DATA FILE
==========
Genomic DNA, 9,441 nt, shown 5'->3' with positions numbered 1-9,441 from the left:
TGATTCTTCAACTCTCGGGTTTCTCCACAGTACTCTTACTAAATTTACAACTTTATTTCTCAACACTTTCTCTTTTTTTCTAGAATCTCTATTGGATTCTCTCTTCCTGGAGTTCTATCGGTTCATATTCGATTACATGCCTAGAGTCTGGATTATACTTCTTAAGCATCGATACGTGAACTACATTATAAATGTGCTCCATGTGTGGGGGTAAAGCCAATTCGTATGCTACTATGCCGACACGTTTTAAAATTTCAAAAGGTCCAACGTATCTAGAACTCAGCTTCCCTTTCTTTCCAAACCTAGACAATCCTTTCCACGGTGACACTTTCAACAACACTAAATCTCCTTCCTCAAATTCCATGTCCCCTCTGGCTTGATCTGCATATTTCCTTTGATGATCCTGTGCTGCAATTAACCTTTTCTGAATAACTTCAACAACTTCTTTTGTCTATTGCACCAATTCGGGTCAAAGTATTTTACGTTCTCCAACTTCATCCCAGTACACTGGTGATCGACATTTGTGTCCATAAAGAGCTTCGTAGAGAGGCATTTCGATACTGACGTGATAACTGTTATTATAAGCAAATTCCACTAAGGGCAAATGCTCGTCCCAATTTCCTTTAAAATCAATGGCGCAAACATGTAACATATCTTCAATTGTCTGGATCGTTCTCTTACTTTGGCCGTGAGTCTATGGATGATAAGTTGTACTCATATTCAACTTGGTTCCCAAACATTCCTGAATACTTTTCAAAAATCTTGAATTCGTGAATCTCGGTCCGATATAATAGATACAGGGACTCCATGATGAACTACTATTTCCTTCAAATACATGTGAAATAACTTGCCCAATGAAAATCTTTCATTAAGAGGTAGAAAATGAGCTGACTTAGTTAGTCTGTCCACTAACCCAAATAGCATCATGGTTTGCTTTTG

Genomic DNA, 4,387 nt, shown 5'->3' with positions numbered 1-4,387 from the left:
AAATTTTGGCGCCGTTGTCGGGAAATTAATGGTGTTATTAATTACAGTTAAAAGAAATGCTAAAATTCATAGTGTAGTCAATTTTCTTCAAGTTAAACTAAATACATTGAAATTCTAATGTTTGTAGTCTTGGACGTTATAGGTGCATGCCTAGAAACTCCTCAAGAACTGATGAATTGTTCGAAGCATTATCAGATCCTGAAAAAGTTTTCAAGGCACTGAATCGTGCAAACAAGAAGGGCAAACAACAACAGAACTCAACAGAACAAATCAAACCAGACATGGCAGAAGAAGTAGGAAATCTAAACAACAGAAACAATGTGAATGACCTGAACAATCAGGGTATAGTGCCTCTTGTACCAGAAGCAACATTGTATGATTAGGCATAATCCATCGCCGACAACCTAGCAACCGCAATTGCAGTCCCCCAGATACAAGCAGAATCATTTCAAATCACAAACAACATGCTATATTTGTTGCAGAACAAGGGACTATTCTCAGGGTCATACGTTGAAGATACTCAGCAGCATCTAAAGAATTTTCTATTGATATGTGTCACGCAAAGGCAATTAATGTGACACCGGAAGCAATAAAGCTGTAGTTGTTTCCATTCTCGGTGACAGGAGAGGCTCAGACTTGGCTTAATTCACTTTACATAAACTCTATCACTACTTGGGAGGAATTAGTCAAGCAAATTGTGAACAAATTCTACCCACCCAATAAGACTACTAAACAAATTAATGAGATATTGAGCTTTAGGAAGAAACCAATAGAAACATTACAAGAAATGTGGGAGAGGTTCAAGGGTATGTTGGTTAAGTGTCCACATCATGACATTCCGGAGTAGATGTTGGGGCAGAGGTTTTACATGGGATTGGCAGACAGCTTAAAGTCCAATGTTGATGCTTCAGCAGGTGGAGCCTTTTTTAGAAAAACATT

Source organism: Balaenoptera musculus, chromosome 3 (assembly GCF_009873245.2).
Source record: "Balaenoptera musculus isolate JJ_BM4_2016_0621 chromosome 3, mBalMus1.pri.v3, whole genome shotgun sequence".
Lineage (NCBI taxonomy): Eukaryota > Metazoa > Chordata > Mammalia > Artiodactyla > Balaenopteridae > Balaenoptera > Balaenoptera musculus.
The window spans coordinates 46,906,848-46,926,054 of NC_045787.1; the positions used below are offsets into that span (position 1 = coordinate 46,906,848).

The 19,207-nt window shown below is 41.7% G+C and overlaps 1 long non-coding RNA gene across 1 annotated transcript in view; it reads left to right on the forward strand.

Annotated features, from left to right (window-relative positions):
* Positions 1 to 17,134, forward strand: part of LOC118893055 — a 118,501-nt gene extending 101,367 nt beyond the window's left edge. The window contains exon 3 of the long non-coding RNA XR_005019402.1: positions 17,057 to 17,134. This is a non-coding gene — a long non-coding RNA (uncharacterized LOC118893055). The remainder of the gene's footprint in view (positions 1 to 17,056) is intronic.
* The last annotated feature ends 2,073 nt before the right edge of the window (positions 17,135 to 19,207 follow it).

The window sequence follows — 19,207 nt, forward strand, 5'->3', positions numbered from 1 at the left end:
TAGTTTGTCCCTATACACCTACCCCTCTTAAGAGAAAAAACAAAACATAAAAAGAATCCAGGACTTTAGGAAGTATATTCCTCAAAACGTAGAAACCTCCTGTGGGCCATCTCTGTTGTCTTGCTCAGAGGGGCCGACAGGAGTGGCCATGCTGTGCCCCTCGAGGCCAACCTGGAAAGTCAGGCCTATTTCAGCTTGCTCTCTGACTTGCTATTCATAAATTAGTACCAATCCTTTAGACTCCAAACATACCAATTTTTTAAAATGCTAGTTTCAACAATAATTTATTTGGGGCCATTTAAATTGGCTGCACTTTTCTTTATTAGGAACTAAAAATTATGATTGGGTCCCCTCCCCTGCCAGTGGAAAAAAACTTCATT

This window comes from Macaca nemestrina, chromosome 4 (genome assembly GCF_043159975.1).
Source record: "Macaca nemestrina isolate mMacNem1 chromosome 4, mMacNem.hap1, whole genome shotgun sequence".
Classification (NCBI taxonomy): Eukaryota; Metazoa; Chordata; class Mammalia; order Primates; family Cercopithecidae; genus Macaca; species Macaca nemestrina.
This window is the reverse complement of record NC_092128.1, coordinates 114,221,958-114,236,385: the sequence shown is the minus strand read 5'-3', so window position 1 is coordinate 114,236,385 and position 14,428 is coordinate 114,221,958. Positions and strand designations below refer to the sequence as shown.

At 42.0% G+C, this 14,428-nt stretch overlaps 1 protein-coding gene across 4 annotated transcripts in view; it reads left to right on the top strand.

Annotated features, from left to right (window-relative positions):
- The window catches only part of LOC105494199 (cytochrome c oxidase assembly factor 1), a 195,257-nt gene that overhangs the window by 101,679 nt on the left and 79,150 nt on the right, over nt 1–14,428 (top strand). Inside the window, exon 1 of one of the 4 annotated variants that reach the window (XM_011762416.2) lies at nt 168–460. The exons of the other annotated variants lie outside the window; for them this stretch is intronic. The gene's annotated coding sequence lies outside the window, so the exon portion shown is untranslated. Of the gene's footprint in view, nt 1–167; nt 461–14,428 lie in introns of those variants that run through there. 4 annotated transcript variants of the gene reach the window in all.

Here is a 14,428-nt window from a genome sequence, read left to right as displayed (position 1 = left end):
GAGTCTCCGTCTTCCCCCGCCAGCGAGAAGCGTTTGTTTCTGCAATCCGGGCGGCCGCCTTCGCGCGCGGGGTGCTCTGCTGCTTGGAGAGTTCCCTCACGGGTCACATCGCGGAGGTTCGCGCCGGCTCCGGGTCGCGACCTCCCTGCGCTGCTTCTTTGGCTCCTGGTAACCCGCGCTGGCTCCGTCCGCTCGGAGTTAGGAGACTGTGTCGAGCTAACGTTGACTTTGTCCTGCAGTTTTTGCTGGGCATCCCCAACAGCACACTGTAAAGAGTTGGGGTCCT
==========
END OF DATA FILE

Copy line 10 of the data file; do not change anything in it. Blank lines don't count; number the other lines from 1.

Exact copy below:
Annotated features, from left to right (window-relative positions):